How to test a TeamCity Upgrade for a larger installation

Over the last year or two, we have grown more and more reliant on TeamCity for all sorts of internal services from building and testing to updating various web sites. Which is fine in itself, as TC so far as proven quite stable.

But.... that also makes it more difficult to "just" upgrade TeamCity when a new version is released as all sorts of stuff might not work anymore. Which leads me to the question:

       How do you out there in userland test a new TeamCity version before it is deployed to production?

A little background:

We currently have ~100 different types of build configurations. These are used to build 4 different products in various versions and configurations, which currently adds up to ~900 active build configurations and ~130 active VCS roots. We have ~40 agents of various types, some generic for compilations and other common stuff, some more specialized with custom hardware attached typically used for tests.

Much as I would like, I cannot get a complete replication of the current system to test an upgrade of TeamCity. I have hardware resources for 10 agents so I can test most of the build configurations - one-by-one.

But can we use the product licenses in such a test system? Or are we reduced to the 3 agent limit of the professional edition?

How do you usually cope with the set-up of the test system? We usually make a copy of the database and then we have a sea full of user names and passwords, host names, services, etc - most of these are kept in places where we can change them manually, but... there must be a better way.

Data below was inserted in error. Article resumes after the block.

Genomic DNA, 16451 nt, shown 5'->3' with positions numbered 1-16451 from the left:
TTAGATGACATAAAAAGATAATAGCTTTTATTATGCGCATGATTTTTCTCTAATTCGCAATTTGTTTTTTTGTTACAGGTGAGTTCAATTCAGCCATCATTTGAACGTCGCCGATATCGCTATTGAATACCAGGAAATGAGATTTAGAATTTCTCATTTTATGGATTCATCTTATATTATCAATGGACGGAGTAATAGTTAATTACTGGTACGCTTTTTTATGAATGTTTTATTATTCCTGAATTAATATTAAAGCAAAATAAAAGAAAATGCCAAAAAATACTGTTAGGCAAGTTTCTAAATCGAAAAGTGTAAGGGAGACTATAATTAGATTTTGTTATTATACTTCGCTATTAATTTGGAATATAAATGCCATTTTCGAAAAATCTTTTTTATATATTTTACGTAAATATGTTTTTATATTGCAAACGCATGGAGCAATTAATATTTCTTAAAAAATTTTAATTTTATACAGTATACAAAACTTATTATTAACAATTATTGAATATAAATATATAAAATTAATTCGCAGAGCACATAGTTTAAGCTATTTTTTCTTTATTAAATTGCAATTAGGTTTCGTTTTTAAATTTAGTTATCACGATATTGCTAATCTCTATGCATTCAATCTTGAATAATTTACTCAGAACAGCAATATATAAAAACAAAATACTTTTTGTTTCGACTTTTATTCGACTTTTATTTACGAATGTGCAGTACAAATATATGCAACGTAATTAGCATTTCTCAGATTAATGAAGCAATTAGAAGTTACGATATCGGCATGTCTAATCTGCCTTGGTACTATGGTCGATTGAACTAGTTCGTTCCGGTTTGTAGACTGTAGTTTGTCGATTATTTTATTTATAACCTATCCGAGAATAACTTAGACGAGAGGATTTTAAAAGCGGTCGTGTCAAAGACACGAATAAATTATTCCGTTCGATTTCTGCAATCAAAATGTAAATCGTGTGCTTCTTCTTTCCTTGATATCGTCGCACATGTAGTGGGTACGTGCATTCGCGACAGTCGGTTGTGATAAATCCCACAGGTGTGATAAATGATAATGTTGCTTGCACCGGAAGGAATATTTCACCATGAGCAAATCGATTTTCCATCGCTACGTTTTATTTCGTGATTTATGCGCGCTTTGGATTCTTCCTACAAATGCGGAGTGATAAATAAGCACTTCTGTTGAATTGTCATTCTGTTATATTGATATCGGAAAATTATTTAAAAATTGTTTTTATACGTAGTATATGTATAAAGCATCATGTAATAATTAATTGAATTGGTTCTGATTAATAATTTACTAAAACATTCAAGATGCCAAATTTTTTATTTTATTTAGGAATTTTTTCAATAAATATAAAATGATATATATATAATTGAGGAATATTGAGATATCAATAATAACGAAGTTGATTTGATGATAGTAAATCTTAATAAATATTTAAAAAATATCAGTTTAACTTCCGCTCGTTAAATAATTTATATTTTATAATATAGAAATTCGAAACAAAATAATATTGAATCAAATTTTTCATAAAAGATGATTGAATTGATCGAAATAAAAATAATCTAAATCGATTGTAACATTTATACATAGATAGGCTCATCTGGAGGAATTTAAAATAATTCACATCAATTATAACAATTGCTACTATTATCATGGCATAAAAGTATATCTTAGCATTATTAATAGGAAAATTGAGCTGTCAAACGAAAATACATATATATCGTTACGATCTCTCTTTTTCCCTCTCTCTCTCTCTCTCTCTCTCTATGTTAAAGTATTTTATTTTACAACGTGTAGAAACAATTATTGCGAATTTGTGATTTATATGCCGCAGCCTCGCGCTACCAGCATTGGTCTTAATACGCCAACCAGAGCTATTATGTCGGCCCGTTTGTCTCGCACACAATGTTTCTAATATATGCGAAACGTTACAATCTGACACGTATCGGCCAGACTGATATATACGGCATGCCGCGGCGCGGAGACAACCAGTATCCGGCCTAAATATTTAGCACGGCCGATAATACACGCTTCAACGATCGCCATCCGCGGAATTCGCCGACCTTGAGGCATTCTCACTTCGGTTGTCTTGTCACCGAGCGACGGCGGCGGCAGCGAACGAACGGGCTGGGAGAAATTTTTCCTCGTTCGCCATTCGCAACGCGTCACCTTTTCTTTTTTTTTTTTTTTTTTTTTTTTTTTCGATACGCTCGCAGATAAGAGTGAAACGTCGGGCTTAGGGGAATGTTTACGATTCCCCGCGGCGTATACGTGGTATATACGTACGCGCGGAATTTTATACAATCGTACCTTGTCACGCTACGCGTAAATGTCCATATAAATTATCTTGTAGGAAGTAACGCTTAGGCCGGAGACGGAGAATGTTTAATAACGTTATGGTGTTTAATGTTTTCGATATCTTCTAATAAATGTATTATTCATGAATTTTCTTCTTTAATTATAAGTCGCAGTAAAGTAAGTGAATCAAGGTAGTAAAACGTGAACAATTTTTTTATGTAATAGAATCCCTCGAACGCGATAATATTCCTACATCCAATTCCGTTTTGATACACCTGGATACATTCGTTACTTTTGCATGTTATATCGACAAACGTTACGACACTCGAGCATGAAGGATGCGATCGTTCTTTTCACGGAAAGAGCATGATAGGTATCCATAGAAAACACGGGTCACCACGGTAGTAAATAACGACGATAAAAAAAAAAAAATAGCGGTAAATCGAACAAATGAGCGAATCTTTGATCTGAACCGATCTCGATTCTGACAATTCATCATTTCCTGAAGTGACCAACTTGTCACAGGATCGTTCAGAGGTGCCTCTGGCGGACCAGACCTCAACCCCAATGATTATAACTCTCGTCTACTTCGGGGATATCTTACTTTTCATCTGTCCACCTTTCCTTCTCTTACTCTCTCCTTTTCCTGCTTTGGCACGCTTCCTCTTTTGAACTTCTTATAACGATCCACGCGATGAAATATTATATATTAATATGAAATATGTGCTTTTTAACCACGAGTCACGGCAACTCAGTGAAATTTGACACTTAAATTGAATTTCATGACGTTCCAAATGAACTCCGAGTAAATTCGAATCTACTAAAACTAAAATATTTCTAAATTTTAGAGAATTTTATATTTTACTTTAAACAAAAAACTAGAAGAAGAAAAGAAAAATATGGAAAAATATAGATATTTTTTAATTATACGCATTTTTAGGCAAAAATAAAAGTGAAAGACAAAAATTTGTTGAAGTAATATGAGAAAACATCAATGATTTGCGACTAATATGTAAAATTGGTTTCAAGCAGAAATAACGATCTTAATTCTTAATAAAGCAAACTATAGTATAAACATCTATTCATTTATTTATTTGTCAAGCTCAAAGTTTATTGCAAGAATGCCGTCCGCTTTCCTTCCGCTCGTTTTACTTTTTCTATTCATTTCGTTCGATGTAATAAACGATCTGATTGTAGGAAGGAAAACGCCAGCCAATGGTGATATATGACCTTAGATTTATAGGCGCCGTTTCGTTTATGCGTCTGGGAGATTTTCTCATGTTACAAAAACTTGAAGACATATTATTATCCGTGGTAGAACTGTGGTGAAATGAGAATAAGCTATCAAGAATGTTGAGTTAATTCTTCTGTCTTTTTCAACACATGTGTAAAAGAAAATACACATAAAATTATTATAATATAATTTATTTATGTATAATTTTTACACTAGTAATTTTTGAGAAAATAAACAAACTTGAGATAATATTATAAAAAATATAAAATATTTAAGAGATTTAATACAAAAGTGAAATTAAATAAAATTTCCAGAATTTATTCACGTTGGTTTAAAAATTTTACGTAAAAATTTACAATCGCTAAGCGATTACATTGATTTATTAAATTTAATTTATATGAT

I'm very interested in hearing from people that have similar problems and how you have streamlines the test process.

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Hi Tonny, thanks for your write up. I'd also like to see whether other users can provide a look into how they test-upgrade their systems. Automating this process is obviously a complicated task and usually largely dependent on workflows, but having some feedback on the methods you and others follow is always useful in considering how to improve the system.

We have a generic suggestion in our documentation: , simply create a side test server, upgrade and test most of the stuff in it. Licensing-wise, the easiest option is to request an evaluation license from our sales, that should give you license coverage for a long enough period to test all functionalities you need from the newer release.


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